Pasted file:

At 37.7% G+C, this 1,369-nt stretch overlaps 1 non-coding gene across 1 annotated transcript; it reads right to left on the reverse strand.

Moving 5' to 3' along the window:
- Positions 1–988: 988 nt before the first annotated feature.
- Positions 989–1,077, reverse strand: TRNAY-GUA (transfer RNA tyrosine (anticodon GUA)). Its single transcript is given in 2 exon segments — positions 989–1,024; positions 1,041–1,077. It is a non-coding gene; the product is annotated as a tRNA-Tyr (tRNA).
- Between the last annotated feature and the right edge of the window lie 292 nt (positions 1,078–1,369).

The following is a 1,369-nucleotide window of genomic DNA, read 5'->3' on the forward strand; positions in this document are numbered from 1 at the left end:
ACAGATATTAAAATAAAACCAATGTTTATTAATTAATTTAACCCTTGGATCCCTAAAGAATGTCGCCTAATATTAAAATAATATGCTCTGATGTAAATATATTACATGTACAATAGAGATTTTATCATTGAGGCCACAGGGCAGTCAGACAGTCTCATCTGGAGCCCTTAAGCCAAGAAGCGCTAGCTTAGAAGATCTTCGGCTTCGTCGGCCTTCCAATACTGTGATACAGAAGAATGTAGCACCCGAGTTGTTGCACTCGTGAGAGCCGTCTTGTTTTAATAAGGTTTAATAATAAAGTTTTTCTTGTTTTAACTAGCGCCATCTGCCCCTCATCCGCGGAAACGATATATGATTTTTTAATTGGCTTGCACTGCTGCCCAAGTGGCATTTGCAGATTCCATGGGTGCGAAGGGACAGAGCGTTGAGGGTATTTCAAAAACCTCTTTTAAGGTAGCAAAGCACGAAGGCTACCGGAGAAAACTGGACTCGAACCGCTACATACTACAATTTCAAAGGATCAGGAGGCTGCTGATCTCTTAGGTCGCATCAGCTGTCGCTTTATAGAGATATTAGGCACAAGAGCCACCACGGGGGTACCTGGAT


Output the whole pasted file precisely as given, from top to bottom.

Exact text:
At 37.7% G+C, this 1,369-nt stretch overlaps 1 non-coding gene across 1 annotated transcript; it reads right to left on the reverse strand.

Moving 5' to 3' along the window:
- Positions 1–988: 988 nt before the first annotated feature.
- Positions 989–1,077, reverse strand: TRNAY-GUA (transfer RNA tyrosine (anticodon GUA)). Its single transcript is given in 2 exon segments — positions 989–1,024; positions 1,041–1,077. It is a non-coding gene; the product is annotated as a tRNA-Tyr (tRNA).
- Between the last annotated feature and the right edge of the window lie 292 nt (positions 1,078–1,369).

The following is a 1,369-nucleotide window of genomic DNA, read 5'->3' on the forward strand; positions in this document are numbered from 1 at the left end:
ACAGATATTAAAATAAAACCAATGTTTATTAATTAATTTAACCCTTGGATCCCTAAAGAATGTCGCCTAATATTAAAATAATATGCTCTGATGTAAATATATTACATGTACAATAGAGATTTTATCATTGAGGCCACAGGGCAGTCAGACAGTCTCATCTGGAGCCCTTAAGCCAAGAAGCGCTAGCTTAGAAGATCTTCGGCTTCGTCGGCCTTCCAATACTGTGATACAGAAGAATGTAGCACCCGAGTTGTTGCACTCGTGAGAGCCGTCTTGTTTTAATAAGGTTTAATAATAAAGTTTTTCTTGTTTTAACTAGCGCCATCTGCCCCTCATCCGCGGAAACGATATATGATTTTTTAATTGGCTTGCACTGCTGCCCAAGTGGCATTTGCAGATTCCATGGGTGCGAAGGGACAGAGCGTTGAGGGTATTTCAAAAACCTCTTTTAAGGTAGCAAAGCACGAAGGCTACCGGAGAAAACTGGACTCGAACCGCTACATACTACAATTTCAAAGGATCAGGAGGCTGCTGATCTCTTAGGTCGCATCAGCTGTCGCTTTATAGAGATATTAGGCACAAGAGCCACCACGGGGGTACCTGGAT